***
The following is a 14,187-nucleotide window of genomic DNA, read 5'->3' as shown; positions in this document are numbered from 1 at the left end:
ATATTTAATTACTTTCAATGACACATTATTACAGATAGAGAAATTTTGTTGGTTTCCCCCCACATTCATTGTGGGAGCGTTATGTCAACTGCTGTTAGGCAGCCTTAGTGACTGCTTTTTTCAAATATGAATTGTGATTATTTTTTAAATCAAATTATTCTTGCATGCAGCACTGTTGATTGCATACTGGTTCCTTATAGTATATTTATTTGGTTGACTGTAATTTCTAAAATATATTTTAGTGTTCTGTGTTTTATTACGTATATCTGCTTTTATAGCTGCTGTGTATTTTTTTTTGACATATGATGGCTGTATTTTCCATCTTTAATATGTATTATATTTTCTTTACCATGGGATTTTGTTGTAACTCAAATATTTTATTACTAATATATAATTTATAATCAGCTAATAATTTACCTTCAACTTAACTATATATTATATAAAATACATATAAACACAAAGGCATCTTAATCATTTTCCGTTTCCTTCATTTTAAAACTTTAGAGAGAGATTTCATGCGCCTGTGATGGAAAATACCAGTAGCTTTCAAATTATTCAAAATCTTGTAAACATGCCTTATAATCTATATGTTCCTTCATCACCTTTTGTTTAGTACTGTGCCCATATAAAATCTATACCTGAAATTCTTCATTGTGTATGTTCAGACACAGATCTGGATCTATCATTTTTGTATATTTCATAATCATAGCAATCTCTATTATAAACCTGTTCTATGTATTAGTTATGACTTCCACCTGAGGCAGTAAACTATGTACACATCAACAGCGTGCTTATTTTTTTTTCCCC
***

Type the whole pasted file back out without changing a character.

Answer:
The following is a 14,187-nucleotide window of genomic DNA, read 5'->3' as shown; positions in this document are numbered from 1 at the left end:
ATATTTAATTACTTTCAATGACACATTATTACAGATAGAGAAATTTTGTTGGTTTCCCCCCACATTCATTGTGGGAGCGTTATGTCAACTGCTGTTAGGCAGCCTTAGTGACTGCTTTTTTCAAATATGAATTGTGATTATTTTTTAAATCAAATTATTCTTGCATGCAGCACTGTTGATTGCATACTGGTTCCTTATAGTATATTTATTTGGTTGACTGTAATTTCTAAAATATATTTTAGTGTTCTGTGTTTTATTACGTATATCTGCTTTTATAGCTGCTGTGTATTTTTTTTTGACATATGATGGCTGTATTTTCCATCTTTAATATGTATTATATTTTCTTTACCATGGGATTTTGTTGTAACTCAAATATTTTATTACTAATATATAATTTATAATCAGCTAATAATTTACCTTCAACTTAACTATATATTATATAAAATACATATAAACACAAAGGCATCTTAATCATTTTCCGTTTCCTTCATTTTAAAACTTTAGAGAGAGATTTCATGCGCCTGTGATGGAAAATACCAGTAGCTTTCAAATTATTCAAAATCTTGTAAACATGCCTTATAATCTATATGTTCCTTCATCACCTTTTGTTTAGTACTGTGCCCATATAAAATCTATACCTGAAATTCTTCATTGTGTATGTTCAGACACAGATCTGGATCTATCATTTTTGTATATTTCATAATCATAGCAATCTCTATTATAAACCTGTTCTATGTATTAGTTATGACTTCCACCTGAGGCAGTAAACTATGTACACATCAACAGCGTGCTTATTTTTTTTTCCCC